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*characteristic (algebra)*

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characteristic (algebra)

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**characteristic**of a ring

*R*, often denoted char(

*R*), is defined to be the smallest number of times one must use the ring's multiplicative identity (1) in a sum to get the additive identity (0). If this sum never reaches the additive identity the ring is said to have characteristic zero. That is, char(

*R*) is the smallest positive number

*n*such that

underbrace{1+cdots+1}_{n text{ summands}} = 0

if such a number *n*exists, and 0 otherwise.The characteristic may also be taken to be the exponent of the ring's additive group, that is, the smallest positive

*n*such that

underbrace{a+cdots+a}_{n text{ summands}} = 0

for every element *a*of the ring (again, if

*n*exists; otherwise zero). Some authors do not include the multiplicative identity element in their requirements for a ring (see (ring (mathematics)#Multiplicative identity: mandatory vs. optional|Multiplicative identity: mandatory vs. optional)), and this definition is suitable for that convention; otherwise the two definitions are equivalent due to the distributive law in rings.

## Other equivalent characterizations

- The characteristic is the natural number
*n*such that*n***Z**is the kernel of the unique ring homomorphism from**Z**to*R*;The requirements of ring homomorphisms are such that there can be only one homomorphism from the ring of integers to any ring; in the language of category theory,**Z**is an initial object of the category of rings. Again this follows the convention that a ring has a multiplicative identity element (which is preserved by ring homomorphisms). - The characteristic is the natural number
*n*such that*R*contains a subring isomorphic to the factor ring**Z**/*n***Z**, which is the image of the above homomorphism. - When the non-negative integers {{nowrap|{0, 1, 2, 3, ...}{{null}}}} are partially ordered by divisibility, then 1 is the smallest and 0 is the largest. Then the characteristic of a ring is the smallest value of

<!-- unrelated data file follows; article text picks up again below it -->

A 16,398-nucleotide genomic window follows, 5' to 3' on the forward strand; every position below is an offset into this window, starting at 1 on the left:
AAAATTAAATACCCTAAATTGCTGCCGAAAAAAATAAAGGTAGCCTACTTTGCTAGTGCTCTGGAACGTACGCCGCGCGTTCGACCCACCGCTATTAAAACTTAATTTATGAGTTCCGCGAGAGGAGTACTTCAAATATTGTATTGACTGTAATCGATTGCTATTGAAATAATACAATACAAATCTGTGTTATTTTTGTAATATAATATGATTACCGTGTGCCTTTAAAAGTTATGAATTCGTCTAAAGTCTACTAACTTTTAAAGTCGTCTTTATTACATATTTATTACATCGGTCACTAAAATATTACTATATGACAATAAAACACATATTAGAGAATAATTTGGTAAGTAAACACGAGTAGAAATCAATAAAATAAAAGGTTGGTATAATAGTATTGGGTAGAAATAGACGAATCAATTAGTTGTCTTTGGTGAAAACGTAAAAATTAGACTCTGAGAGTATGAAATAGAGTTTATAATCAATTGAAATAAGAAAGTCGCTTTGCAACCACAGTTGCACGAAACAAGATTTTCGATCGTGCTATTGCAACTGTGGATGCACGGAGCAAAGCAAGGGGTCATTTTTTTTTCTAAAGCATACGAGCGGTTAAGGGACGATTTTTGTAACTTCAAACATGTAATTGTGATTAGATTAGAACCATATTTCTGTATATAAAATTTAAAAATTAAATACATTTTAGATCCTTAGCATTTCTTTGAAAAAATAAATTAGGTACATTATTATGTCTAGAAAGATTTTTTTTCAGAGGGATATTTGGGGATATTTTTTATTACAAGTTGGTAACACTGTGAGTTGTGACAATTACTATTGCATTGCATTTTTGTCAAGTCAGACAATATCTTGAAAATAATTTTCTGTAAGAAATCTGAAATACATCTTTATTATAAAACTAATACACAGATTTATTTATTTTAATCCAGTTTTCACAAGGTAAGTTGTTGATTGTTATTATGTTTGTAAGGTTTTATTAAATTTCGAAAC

*n*for which {{nowrap|1=*n*⋅ 1 = 0}}. If nothing "smaller" (in this ordering) than 0 will suffice, then the characteristic is 0. This is the appropriate partial ordering because of such facts as that {{nowrap|char(*A*Ã—*B*)}} is the least common multiple of {{nowrap|char*A*}} and {{nowrap|char*B*}}, and that no ring homomorphism {{nowrap|*f*:*A*â†’*B*}} exists unless {{nowrap|char*B*}} divides {{nowrap|char*A*}}. - The characteristic of a ring
*R*is {{nowrap|*n*âˆˆ {0, 1, 2, 3, ...}{{null}}}} precisely if the statement {{nowrap|1=*ka*= 0}} for all {{nowrap|*a*âˆˆ*R*}} implies*n*is a divisor of*k*.

## Case of rings

If*R*and

*S*are rings and there exists a ring homomorphism

*R*â†’

*S*, then the characteristic of

*S*divides the characteristic of

*R*. This can sometimes be used to exclude the possibility of certain ring homomorphisms. The only ring with characteristic 1 is the trivial ring, which has only a single element {{nowrap|1=0 = 1}}. If a nontrivial ring

*R*does not have any nontrivial zero divisors, then its characteristic is either 0 or prime. In particular, this applies to all fields, to all integral domains, and to all division rings. Any ring of characteristic 0 is infinite.The ring

**Z**/

*n*

*Z***of integers modulo****n***has characteristic*n*. If*R*is a subring of*S*, then*R*and*S*have the same characteristic. For instance, if*q*(*X*) is a prime polynomial with coefficients in the field**Z***/****p****Z**where

*p*is prime, then the factor ring {{nowrap|(

**Z**/

*p*

**Z**)[

*X*] / (

*q*(

*X*))}} is a field of characteristic

*p*. Since the complex numbers contain the rationals, their characteristic is 0.A

**Z**/

*n*